[OPE-L] Bloody Capital: innovation and anti-innovation in the pharmaceutical industry

From: glevy@PRATT.EDU
Date: Mon Dec 26 2005 - 17:38:33 EST

How many more will die unnnecessarily before this system dies?
In solidarity, Jerry

Researcher: Drug Firms Won't Develop AIDS Vaccine
           Pharmaceutical companies deny federal health official's
           charge they lack incentives

                              By JOHN SOLOMON
                              & ASSOCIATED PRESS
                              Published on 12/26/2005

                              Washington — In an unusually candid
admission, the federal chief of AIDS
research says he believes drug companies
don't have an incentive to create a vaccine
for the HIV and are likely to wait to profit
from it after the government develops one.

                              And that means the government has had to
spend more time focusing on the processes
that drug companies ordinarily follow in
developing new medicines and bringing them
to market.

                              “We had to spend some time and energy
paying attention to those aspects of
development because the private side isn't
picking it up,” Dr. Edmund Tramont
testified in a deposition in a recent
employment lawsuit obtained by The
Associated Press.

                              Tramont is head of the AIDS research
division of the National Institutes of
Health, and he predicted in his testimony
that the government will eventually create a
vaccine. He testified in July in the
whistleblower case of Dr. Jonathan Fishbein.

                              “If we look at the vaccine, HIV vaccine,
we're going to have an HIV vaccine. It's not
going to be made by a company,” Tramont
said. “They're dropping out like flies
because there's no real incentive for them
to do it. We have to do it.

                              “They will eventually — if it works,
they won't have to make that big investment.
And they can make it and sell it and make a
profit,” he said.

                              An official of the group representing the
country's major drug companies took sharp
exception to Tramont's comments.

                              “That is simply not true. America's
pharmaceutical research companies are firmly
committed to HIV/AIDS vaccine research and
development with 15 potential vaccines in
development today,” said Ken Johnson,
senior vice president of PhRMA, the
Pharmaceutical Research and Manufacturers of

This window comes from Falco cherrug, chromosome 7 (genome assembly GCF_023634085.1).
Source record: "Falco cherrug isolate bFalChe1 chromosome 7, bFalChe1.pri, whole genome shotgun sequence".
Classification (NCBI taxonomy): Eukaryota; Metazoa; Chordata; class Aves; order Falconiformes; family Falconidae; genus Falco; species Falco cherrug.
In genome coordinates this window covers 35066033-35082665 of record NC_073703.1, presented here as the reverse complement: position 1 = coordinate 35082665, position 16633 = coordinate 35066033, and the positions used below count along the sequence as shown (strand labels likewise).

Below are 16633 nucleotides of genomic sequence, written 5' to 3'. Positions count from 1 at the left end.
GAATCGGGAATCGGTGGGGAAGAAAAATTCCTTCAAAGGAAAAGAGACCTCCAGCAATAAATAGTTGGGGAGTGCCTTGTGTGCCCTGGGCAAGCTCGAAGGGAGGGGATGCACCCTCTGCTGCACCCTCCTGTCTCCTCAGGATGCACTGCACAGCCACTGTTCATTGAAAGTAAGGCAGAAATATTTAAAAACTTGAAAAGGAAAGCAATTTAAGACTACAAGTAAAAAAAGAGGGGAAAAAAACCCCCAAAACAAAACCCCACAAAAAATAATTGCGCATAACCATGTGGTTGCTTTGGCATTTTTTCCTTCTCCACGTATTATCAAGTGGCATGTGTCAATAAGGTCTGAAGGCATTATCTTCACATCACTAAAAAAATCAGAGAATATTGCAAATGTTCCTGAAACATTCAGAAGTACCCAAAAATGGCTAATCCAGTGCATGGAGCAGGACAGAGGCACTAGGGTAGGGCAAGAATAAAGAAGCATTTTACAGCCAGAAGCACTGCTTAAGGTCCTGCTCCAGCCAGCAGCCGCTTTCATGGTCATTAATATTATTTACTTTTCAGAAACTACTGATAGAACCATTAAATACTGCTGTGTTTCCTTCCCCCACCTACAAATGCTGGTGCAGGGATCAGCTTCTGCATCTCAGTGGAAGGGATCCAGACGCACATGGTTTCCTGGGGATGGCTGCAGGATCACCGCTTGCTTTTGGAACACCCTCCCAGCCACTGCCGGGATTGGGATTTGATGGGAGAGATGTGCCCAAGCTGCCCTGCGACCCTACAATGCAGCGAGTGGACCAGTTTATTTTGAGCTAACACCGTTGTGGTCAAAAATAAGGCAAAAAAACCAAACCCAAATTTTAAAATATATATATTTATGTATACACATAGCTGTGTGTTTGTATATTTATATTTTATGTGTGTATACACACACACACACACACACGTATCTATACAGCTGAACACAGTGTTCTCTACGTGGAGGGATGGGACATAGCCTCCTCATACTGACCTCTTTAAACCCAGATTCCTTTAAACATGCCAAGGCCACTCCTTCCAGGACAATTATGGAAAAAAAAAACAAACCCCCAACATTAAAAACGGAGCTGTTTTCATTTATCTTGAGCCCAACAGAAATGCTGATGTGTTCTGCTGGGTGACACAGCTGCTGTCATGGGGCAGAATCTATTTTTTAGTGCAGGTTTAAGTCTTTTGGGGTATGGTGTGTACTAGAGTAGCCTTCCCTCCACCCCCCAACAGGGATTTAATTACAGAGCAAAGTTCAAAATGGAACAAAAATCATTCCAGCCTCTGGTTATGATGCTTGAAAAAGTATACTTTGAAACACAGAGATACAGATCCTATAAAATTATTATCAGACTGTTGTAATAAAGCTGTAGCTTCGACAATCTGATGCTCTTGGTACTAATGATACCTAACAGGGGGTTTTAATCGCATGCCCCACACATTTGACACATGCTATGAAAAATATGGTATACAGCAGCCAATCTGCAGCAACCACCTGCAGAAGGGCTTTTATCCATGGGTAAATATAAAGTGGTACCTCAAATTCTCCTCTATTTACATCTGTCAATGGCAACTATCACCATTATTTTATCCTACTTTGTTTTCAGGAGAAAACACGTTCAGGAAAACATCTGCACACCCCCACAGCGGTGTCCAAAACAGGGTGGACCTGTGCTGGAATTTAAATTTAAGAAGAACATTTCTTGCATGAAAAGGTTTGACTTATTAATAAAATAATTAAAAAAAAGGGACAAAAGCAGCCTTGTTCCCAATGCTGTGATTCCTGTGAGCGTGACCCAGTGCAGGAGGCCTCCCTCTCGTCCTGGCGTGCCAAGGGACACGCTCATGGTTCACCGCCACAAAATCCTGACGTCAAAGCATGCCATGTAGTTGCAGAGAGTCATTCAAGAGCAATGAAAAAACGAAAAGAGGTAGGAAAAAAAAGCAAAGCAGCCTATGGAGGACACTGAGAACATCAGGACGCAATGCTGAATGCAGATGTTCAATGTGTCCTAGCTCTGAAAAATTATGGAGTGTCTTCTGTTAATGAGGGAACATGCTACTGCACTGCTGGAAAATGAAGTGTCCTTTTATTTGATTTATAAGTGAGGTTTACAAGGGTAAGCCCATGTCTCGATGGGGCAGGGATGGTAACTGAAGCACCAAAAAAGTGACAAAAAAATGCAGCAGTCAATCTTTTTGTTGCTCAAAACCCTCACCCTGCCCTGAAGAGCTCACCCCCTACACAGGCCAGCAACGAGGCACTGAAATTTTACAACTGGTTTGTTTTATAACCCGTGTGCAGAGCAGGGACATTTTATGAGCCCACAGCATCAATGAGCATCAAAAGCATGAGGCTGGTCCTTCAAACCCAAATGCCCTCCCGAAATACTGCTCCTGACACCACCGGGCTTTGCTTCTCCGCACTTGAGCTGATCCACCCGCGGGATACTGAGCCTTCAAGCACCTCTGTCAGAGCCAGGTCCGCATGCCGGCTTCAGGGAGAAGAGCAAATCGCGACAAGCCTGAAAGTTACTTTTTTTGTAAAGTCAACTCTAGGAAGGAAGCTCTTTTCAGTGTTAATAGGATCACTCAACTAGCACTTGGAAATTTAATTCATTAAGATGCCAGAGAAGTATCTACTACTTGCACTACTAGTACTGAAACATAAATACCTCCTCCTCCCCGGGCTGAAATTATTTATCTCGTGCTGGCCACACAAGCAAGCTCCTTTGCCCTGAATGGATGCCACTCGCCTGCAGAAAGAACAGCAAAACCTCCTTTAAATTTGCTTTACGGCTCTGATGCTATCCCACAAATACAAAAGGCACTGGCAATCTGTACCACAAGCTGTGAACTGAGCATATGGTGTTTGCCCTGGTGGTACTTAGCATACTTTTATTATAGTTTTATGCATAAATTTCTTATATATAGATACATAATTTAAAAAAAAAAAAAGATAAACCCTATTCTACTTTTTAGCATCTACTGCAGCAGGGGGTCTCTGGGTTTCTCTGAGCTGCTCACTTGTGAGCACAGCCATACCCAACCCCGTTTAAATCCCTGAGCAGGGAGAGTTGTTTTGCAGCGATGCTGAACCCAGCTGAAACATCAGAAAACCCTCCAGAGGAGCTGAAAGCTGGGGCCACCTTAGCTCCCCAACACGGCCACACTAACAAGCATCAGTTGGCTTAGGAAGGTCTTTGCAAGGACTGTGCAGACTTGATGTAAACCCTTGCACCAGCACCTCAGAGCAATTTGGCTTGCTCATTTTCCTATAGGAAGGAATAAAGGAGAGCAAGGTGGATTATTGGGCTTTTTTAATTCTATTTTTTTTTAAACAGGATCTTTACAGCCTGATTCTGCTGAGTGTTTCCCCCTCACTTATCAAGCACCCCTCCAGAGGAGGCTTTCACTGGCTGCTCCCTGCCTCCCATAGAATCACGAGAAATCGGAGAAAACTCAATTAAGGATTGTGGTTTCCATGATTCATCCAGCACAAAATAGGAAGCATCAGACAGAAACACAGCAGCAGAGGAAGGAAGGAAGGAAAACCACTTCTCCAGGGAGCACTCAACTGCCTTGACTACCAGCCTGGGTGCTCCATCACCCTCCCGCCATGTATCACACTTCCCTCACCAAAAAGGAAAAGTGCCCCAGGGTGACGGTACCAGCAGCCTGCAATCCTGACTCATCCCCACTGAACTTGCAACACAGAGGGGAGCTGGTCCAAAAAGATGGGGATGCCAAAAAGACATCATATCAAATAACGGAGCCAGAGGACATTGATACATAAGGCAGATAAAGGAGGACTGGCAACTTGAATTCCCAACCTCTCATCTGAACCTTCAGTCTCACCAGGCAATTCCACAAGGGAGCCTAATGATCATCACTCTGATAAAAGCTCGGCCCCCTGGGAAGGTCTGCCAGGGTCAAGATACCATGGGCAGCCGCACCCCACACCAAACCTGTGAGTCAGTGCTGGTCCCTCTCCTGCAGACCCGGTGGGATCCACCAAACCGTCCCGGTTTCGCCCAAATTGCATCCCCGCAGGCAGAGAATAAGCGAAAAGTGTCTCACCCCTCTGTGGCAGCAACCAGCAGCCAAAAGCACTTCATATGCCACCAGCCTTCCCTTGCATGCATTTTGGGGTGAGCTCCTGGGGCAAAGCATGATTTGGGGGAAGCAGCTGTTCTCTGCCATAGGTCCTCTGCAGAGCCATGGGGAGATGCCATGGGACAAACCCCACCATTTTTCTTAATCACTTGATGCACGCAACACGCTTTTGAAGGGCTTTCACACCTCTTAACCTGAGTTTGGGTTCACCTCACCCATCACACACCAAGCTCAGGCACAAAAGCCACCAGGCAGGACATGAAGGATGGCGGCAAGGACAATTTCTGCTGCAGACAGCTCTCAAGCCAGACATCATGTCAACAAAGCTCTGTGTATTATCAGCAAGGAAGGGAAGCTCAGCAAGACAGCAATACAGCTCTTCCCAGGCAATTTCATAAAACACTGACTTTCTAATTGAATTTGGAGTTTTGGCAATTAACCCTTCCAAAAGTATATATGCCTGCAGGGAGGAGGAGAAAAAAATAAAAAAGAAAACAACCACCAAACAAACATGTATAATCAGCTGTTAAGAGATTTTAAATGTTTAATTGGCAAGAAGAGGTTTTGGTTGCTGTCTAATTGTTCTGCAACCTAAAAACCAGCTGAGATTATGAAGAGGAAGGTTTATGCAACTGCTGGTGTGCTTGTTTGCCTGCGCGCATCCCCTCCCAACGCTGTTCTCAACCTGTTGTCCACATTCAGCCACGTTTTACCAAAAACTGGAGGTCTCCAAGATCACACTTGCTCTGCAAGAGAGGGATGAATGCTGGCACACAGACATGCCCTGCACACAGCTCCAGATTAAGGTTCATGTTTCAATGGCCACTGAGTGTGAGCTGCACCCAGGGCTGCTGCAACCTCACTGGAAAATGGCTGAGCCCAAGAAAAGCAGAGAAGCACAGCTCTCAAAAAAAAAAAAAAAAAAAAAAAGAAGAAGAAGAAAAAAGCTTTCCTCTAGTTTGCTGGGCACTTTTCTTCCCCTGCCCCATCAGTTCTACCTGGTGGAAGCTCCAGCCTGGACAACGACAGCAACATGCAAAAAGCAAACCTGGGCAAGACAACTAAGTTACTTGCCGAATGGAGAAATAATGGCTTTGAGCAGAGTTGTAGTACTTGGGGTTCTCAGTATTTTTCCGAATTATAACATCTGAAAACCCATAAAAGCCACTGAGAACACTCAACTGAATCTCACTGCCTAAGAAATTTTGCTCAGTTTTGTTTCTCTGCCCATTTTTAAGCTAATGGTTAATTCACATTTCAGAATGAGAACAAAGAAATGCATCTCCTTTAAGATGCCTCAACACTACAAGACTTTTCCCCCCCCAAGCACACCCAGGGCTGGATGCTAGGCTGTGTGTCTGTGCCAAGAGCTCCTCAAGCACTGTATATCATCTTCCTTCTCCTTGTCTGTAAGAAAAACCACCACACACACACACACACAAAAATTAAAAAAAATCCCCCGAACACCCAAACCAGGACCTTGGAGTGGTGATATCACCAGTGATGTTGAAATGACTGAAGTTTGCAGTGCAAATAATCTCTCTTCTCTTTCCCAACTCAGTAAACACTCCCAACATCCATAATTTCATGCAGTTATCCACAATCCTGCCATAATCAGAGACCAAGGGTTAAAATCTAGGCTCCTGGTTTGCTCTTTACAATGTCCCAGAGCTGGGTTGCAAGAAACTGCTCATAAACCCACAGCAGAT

“Vaccine research is crucial to
controlling the AIDS pandemic and our
companies are well aware of the need to
succeed in this vital area of science,”
Johnson said.

                              In an e-mail response for comment, Tramont
said the HIV vaccine mirrors the history of
other vaccines. “It is not just a HIV
vaccine — it's all vaccines — that is
why there was/is a shortage of flu
vaccines,” Tramont wrote.

                              The quest for an AIDS vaccine has been one
of science's biggest disappointments despite
billions of dollars and years of research.
Part of the dilemma is that such a vaccine
must work through the very immune system
that AIDS compromises.

                              The failure in the last couple years of one
of the more promising vaccine candidates has
bred some frustration.

                              The United Nations' top HIV/AIDS official
acknowledged earlier this year at a
conference that it was no longer realistic
to hope that the world will meet its goal of
halting and reversing the spread of the
pandemic by 2015. A British delegate to that
conference predicted it might take 20 years
before such a vaccine is created.

                              The International AIDS Vaccines Initiative,
a not-for-profit group that is pushing for
an AIDS vaccine, said there are more than 30
vaccine candidates being tested mostly on a
small scale in 19 counties, but it
acknowledges many are pursuing a similar
theory of science that may prove futile.

                              “If the hypothesis is proven incorrect,
the pipeline of candidates now in trials
will be rendered mostly irrelevant. Strong
alternative hypotheses have been largely
neglected,” the group said.

                              IAVI estimates total annual spending on an
AIDS vaccine is $682 million.

                              “This represents less than 1% of total
spending on all health product
development,” IAVI said. “Private sector
efforts amount to just $100 million
annually. This is mainly due to the lack of
incentives for the private sector to invest
in an AIDS vaccine — the science is
difficult, and the developing countries that
need a vaccine most are least able to

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